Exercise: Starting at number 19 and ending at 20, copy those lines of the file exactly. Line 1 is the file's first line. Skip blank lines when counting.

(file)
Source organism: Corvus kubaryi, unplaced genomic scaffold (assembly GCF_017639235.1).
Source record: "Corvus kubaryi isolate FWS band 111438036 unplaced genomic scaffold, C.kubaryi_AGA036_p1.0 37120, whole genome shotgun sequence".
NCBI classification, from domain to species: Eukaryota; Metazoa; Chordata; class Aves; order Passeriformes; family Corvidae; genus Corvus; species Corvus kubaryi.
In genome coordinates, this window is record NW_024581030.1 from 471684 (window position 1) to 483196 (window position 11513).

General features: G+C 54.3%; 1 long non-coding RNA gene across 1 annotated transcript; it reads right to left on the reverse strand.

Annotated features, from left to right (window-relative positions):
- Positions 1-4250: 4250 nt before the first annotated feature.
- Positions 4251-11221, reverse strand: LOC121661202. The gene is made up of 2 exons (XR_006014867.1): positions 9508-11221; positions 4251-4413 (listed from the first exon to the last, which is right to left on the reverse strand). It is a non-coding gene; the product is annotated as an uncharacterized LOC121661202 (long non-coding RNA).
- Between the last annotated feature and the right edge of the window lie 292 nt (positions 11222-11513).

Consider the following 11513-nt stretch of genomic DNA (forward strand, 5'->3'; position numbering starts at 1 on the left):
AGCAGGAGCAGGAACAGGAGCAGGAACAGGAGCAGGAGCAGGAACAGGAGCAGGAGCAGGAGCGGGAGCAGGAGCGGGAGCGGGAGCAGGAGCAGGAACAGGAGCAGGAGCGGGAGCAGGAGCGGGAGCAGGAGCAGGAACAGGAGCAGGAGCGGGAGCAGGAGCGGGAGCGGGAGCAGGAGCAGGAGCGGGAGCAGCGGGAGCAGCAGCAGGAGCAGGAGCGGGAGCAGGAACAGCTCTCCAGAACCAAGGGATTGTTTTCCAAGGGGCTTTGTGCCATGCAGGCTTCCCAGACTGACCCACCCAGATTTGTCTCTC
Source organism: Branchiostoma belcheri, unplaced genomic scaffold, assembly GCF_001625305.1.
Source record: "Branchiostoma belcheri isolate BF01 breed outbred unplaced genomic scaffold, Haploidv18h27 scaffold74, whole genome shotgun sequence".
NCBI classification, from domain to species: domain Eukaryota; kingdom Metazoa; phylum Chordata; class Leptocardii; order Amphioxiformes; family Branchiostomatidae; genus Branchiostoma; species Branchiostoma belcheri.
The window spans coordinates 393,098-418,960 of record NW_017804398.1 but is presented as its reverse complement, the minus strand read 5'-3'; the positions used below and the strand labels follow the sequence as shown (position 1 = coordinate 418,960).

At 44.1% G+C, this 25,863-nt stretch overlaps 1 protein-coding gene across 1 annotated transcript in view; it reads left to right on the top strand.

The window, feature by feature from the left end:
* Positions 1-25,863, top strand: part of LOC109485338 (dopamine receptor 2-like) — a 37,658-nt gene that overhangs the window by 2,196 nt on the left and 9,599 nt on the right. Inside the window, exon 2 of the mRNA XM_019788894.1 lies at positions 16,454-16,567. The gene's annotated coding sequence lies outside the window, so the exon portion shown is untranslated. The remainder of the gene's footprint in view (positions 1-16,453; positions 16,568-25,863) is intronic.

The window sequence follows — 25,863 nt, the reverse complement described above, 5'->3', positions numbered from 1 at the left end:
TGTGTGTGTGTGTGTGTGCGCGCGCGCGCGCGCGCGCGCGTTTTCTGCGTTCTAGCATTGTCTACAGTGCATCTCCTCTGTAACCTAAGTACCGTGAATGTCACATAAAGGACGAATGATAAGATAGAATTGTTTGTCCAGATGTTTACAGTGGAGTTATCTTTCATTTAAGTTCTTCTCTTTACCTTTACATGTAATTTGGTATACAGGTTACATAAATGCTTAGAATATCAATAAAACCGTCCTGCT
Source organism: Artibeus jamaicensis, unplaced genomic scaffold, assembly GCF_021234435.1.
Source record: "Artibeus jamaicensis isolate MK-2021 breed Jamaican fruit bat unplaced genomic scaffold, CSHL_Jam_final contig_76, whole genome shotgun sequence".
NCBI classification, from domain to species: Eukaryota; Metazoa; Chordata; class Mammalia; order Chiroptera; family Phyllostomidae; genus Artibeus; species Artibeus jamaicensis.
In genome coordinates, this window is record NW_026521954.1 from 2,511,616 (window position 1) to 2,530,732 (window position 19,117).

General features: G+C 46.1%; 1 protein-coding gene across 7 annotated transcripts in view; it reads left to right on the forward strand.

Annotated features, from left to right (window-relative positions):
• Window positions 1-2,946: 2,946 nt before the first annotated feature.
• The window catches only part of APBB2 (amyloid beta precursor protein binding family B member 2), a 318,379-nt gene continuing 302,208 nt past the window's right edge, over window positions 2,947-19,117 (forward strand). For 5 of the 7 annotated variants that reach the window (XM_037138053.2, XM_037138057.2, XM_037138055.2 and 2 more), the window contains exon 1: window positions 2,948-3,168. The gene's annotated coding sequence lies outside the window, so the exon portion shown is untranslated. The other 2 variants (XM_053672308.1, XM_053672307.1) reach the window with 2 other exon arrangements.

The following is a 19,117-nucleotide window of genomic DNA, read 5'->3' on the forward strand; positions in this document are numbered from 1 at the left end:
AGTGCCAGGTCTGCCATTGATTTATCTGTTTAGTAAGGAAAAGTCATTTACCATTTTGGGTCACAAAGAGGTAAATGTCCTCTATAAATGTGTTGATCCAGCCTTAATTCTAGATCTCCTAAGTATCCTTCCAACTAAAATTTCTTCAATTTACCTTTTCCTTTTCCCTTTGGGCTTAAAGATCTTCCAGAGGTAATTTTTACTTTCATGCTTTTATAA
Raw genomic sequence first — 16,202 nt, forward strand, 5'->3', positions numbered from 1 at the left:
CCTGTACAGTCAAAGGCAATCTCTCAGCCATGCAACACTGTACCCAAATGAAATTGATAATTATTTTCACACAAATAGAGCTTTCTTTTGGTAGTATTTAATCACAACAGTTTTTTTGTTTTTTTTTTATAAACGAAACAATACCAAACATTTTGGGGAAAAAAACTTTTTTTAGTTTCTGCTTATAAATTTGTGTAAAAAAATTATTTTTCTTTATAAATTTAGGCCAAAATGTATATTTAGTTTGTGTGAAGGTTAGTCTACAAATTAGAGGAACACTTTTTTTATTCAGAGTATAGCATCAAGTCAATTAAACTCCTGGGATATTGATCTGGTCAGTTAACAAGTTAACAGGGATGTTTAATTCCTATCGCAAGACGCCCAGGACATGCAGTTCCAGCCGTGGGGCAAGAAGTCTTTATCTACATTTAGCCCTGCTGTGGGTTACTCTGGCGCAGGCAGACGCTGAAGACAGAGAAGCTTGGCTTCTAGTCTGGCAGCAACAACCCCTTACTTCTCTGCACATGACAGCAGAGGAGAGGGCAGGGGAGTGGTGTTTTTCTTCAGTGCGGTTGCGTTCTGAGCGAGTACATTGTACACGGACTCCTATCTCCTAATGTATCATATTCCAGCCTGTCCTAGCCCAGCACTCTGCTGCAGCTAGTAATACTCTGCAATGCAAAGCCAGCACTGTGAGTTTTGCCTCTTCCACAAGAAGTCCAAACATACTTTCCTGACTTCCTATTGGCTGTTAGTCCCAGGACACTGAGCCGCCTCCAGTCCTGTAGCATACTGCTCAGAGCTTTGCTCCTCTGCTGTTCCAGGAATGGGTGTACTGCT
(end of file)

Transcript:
The window sequence follows — 25,863 nt, the reverse complement described above, 5'->3', positions numbered from 1 at the left end:
TGTGTGTGTGTGTGTGTGCGCGCGCGCGCGCGCGCGCGCGTTTTCTGCGTTCTAGCATTGTCTACAGTGCATCTCCTCTGTAACCTAAGTACCGTGAATGTCACATAAAGGACGAATGATAAGATAGAATTGTTTGTCCAGATGTTTACAGTGGAGTTATCTTTCATTTAAGTTCTTCTCTTTACCTTTACATGTAATTTGGTATACAGGTTACATAAATGCTTAGAATATCAATAAAACCGTCCTGCT